Last modified: 2007-10-28 by rob raeside
Keywords: scotland | flag code |
Links: FOTW homepage | search | disclaimer and copyright | write us | mirrors
1.1 The Flag is rectangular and at manufacture is of a height to length ratio of four to five, (4:5), this being the true and correct proportion for the Flag for all national and international use, be the user governmental, commercial or private.
Manufacturing the Scottish National Flag
The Scottish National Flag will herein be referred to as the Flag Proportions
1.1 This proportion is based on historic references, contemporary recommendation and the flying characteristics of flags of different rectangular proportions.
1.2 The Pantone Colour Reference is an internationally renowned authority on colour systems for the selection and accurate communication of colour for the graphic design, printing, publishing, textile and plastics industries
1.3 The Scottish National Flag has regularly been produced with thin saltires which look weak on such an important flag. The practice of 'off setting the points' of the saltire in the corners with longer edges at the top and bottom of the flag looks wrong. The recommended method of setting the corners of the flag with squares keeps the saltire pointing directly at the corners of the flag and produces a broader, well proportioned saltire.
2.1 It is anticipated that when the Scottish National Flag has been produced in the proscribed proportion and colour in sufficient numbers, other less attractive and 'non-standard' flags will soon disappear leaving Scotland with a more regular ensign .
2.2 These special flags are becoming popular again as ceremony claws its way back into public life. Each of these unique flag forms have the ability to display the symbol of St Andrews cross in an attractive way and it is anticipated that flag makers will utilise the flag code when designing these decorative flags.
2.3 The practice of flying groups of multi national flags together often calls for the flags to be all of one size and proportion. This usually means that international flag codes are ignored in favour of a standardised display. Whilst not desirable, it is an option resorted to usually without strong opposition. The sale of these 'group display flags' should be restricted by manufacturers for this purpose.
2.4 The St Andrew's flag component of the Union flag has been corrupted over the years since the Union. The blue field has darkened to navy blue which is quite wrong for the Scottish National Flag. But it would be equally wrong for this flag code to try to turn back the time and undo the established colour palette of the Union flag.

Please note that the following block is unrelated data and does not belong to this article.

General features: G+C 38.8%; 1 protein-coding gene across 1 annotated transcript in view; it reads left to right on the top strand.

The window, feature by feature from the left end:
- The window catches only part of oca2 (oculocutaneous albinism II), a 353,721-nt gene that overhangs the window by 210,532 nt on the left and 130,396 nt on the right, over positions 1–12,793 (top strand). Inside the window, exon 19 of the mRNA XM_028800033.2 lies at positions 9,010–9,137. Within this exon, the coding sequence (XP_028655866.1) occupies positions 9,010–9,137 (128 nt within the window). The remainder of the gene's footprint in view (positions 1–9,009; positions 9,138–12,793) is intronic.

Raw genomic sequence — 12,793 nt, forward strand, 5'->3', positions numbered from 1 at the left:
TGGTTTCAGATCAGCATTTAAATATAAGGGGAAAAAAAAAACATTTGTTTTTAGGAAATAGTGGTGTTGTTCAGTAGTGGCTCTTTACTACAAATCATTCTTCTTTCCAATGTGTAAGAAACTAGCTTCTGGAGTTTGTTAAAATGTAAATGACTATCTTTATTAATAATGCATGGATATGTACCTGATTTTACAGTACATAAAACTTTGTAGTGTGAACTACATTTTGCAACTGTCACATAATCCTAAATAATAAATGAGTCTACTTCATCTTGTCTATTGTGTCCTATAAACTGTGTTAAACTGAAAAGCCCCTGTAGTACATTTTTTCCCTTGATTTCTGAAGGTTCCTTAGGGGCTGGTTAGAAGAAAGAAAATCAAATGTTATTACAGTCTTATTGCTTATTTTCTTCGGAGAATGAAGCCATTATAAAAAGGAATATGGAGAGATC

2.5 An obvious danger to the acceptance of the code and the standardisation for the flag is if foreign manufacturers continue to make and send to Scotland non-compliant flags.
3.1 There are many names for the flag, all of them are quite proper but the promotion of the code should be established under one name.
3.2 to 3.4 This is the current law that surrounds the Flag. It is perfectly adequate to protect the ensign if the public are made aware of its existence by simple education and explanation.
3.5 The Scottish National Flag may be flown by any one in Scotland.
3.6 The armed forces and merchant marine have their own codes for flags and ensigns which are not affected by this code although it is anticipated that in time both the services and the merchant marine will adopt the code and encompass it into their individual codes when making flags containing the St Andrew's cross.
3.7 St Andrew's cross appears on a great many manufactured goods as a means of showing affiliation with Scotland. It is not possible to devise a code to cover these areas of manufacture. It can only be hoped that over a period of time, designers will start to use the symbol of the St Andrews cross in colour and proportions laid out in the flag code.
4.1 Irrespective of this flag code the irrepressible Scots will find ways of displaying their national fervour by wrapping themselves in or painting themselves with the Scottish National Flag. The code is designed to deal only with flying flags, the rest is left to personal consciousness and self dignity.
4.2 to 4.4 All self evident.
4.6 Flags have a flying life which varies according to the material from which they are made. But hopefully when the mishmash of different flags that currently fly throughout Scotland have flown their last they will be replaced by flags that comply with the code. Non-legal variants of the flag such as those that may fall foul of the Lord Lyon King of Arms Acts can still face seizure and destruction.
The Royal Standard
5.1 & 5.2 There is still a great deal of confusion in Scotland over the status of the Scottish Royal Arms. Many people still think that the 'rampant lion' is the national flag. Even flag manufacturers do not realise that it is illegal to make the banner for anyone other the H.M. the Queen. By encompassing this information in the code this grey area may be clarified.
Published for the Heraldry Society of Scotland by Envoy Printed Communications, Envoy House, 104 Park Road, Rosyth, Scotland.
Provided by Anthony Maxwell, author of the 2004 Scottish Flag Code, 26 November 2006